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Carl Sagan's legacy can fly next week – working sunburn



  Artist Concept for LightSail 2 Above Earth
Enlarge / The LightSail 2 artist's concept over the Earth.

Josh Spradling / Planetary Society

Next night Monday, the SpaceX Falcon Heavy Rocket will launch a group of 24 US Air Force satellites. Known as the mission of the Space Testing Program-2, the rocket will deposit its payloads in three different orbits. Perhaps the most intriguing satellite will be thrown at the second stop ̵

1; circular orbit 720 km above the ground. This is the LightSail 2 spacecraft of the Planetary Society

After a week in space, letting the satellites located in this orbit separate, LightSail 2 will drop out of his suitcase in open space. Approximately bread size, the 5kg satellite will eventually unfold in a 4m long and 5.6m tall sunshade. The carpet material constituting a canvas has a thickness of only 4.5 microns or about one tenth of the thickness of human hair.

This experiment, which will attempt to harness the photons' inertia and floats through space, is the culmination of decades of work from the Planetary Society. "This is from the very beginning, to Carl Sagan, Bruce Murray and Lou Friedman," Bill Ny, Chief Executive Officer, said in an interview with Ars. "W is an inheritance that was with us by the founders – it's just an intriguing technology because it reduces the cost of anywhere in the solar system."

Beginning with Sagan

While he promoted space and science in the 70s in TV shows and books, Sagan sometimes supports the benefits of sunscreen. Theoretically, continuous photon acceleration, albeit much more gradual than chemical propulsion, can push the spacecraft to other stars because this acceleration is continuous. Initially, he hoped to launch a solar canvas to catch up with Khaley's comet in 1986, but that did not happen.

After Sagan founded The Planetary Society in 1980 to support government support for space exploration, he and others continued to push for the technology. But since the US government was focusing on more traditional ways of exploration – the space shuttle program and the chemical-driven probes in the external solar system – the planetary society ultimately took its cause alone.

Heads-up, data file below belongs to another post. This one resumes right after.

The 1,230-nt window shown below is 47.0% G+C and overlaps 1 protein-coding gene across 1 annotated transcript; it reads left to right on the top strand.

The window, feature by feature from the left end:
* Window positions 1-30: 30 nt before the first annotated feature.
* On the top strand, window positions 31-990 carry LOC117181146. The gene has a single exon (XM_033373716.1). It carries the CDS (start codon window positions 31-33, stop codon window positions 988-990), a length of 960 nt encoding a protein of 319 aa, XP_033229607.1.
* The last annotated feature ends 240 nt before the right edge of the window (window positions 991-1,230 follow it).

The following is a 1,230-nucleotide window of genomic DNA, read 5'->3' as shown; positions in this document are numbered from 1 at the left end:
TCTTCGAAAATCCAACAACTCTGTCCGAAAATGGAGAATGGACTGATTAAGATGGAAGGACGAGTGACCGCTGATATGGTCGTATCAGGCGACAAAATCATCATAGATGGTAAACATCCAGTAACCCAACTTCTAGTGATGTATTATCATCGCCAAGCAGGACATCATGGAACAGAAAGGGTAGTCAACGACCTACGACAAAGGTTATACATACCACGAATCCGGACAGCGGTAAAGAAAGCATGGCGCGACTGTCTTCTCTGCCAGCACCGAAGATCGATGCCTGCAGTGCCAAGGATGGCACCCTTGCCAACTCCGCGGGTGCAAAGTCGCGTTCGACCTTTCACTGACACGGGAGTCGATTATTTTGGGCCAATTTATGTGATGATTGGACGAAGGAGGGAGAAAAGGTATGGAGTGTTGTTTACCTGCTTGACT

Vibration testing at the Air Force Research Laboratory. "src =" https://cdn.arstechnica.net/wp-content/uploads/2019/06/20181204_lightsail2-after-vibration-testing-980x653.jpg "width =" 980 "height =" 653
Click to enlarge [LightSail2subjectedtohealthchecksaftervibrationtestingattheAirForceResearchLaboratory

The Society began work on the Cosmos 1 project for a solar canvas demonstration. It was an ambitious project that included eight 600-square-foot solar blades, and from an initial height of 800 kilometers, it aimed to increase its orbit by 50 km or 100 km for a month in space.

Unfortunately, Cosmos 1 has never reached space. He flew in 2005 to the Volna rocket, which was launched by a Russian submarine in the Barents Sea. The first stage of the missile failed and the payload was lost. The planetary community built a lighthouse named LightSail 1, launched in 2015 on board the Atlas V rocket. This version, however, had several technical problems, which led to improvements to Light Sail 2. This last project costs about $ 7 million paid by members of the public.

LightSail 2

This version of the solar cloth will have a total area of ​​32 square meters and the planners will deploy a canvas about two weeks after the launch if everything goes well. (More details on what will happen here can be found here). By using an inertial wheel to regulate the orientation of its sailing, the spacecraft will essentially try to demonstrate that it can "catch" the stream of photons emanating from the Sun. Success will come when the spacecraft is able to pick up its orbit for over a month.

Then what? Japan's space agency, JAXA, launched a 2010 sun-tanning demonstration called IKAROS, and NASA took off with a very small demon named NanoSail-D in 2010. But since then, governments have largely ignored science-fiction technology, which can provide much cheaper means of propulsion around the solar system and beyond. Too much fiction, obvious and too little science.

Nye hopes that the solar mission of the planetary society will put a little more science behind the technology, which will lead to further technical developments by NASA or another international space agency because of its potential to democratize space travel. "This is the most romantic space of space technology," he said. "We really sail in the stars, it's fantastic."


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